Benign cardiac tumours associated with sudden death

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Sudden cardiac death (SCD) accounts for 50% of cardiovascular mortality with an estimated annual toll of 300 000 deaths in the USA and 60 000 deaths in the UK. Benign primary cardiac tumours are extremely rare, and although many of these entities are clinically silent, a few can cause significant morbidity or even sudden death. The objective of the study is to raise awareness of benign primary cardiac tumours as a possible cause of SCD so that more cases are identified by pathologists during life.

Methods and results

Between 1994 and 2012, the hearts of more than 1600 people who had SCD were referred for pathological assessment to ascertain the precise aetiology of SCD. Eleven cases of SCD associated with benign cardiac tumours were identified; four were cystic tumours of the atrioventricular (AV) node, three lipomas, two rhabdomyomas, one haemangioma, and one myxoma.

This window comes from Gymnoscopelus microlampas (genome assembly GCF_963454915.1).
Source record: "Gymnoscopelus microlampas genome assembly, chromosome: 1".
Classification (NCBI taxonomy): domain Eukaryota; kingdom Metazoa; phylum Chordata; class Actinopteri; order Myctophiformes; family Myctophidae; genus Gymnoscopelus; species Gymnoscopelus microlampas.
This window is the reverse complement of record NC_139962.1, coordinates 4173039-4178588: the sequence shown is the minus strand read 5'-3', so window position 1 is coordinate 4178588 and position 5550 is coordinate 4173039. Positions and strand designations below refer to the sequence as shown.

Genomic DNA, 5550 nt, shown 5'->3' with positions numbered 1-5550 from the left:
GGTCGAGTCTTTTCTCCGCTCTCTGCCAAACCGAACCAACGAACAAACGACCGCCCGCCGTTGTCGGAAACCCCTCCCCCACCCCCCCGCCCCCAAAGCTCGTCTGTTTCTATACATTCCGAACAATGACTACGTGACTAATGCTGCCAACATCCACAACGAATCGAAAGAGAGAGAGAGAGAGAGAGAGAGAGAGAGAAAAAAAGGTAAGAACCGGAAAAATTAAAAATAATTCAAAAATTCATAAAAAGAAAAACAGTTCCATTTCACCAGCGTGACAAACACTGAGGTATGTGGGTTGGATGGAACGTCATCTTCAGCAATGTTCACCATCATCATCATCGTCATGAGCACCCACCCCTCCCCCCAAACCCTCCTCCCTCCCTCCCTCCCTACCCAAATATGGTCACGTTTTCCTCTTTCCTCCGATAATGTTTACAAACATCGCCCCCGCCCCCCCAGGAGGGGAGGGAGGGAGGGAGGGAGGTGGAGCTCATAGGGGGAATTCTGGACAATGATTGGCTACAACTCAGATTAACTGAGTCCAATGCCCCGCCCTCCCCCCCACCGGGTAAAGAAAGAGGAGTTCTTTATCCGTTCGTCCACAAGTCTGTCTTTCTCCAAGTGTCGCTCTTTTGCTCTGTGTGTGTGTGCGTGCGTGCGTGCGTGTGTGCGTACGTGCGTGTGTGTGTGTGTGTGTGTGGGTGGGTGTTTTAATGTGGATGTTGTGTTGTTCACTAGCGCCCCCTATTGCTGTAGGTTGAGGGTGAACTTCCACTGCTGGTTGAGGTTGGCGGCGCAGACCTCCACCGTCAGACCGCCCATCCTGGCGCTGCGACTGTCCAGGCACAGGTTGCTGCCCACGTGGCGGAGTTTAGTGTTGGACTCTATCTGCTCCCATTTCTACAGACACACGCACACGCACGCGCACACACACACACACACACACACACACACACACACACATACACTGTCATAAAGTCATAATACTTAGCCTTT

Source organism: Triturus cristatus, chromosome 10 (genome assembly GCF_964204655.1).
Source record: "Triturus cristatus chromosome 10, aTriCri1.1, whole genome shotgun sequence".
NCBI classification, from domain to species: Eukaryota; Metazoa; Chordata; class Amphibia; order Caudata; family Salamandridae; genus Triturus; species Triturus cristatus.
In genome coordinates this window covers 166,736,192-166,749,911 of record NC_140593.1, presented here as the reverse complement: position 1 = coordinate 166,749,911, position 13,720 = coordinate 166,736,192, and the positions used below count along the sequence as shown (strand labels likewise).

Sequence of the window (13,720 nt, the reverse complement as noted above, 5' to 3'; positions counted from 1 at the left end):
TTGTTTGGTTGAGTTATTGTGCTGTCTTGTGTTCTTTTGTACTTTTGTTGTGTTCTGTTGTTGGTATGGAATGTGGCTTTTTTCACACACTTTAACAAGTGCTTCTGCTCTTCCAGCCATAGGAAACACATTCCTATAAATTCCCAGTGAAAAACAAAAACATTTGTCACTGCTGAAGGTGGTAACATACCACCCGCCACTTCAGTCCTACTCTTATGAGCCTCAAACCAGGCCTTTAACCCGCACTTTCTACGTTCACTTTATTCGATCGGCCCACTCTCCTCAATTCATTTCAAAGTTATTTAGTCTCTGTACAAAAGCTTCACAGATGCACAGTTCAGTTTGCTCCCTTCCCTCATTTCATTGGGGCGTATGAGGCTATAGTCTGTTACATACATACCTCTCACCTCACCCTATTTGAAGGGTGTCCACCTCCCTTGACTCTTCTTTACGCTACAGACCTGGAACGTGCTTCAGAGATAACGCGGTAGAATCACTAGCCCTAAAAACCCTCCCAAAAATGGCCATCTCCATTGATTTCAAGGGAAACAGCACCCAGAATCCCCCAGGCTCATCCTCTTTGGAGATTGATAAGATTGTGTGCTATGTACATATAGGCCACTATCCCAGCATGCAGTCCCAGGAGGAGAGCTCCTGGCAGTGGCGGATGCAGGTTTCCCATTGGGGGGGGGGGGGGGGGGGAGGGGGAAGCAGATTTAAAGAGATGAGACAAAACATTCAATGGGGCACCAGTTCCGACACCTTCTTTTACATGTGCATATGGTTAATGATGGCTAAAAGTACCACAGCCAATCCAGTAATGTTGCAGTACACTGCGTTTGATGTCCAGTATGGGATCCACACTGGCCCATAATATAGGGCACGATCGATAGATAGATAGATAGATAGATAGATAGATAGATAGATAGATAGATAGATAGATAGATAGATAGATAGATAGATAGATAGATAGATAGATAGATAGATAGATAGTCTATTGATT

This study highlights that benign cardiac tumours are exceptionally uncommon yet potentially lethal. Careful examination of the heart will identify most of these lesions. A major exception, however, is cystic tumour of the AV node, the most common primary cardiac tumour causing sudden death. Since the gross findings of this lesion may be minimal, we recommend taking a routine section of the conducting system, including the AV node, in all cases of sudden death.

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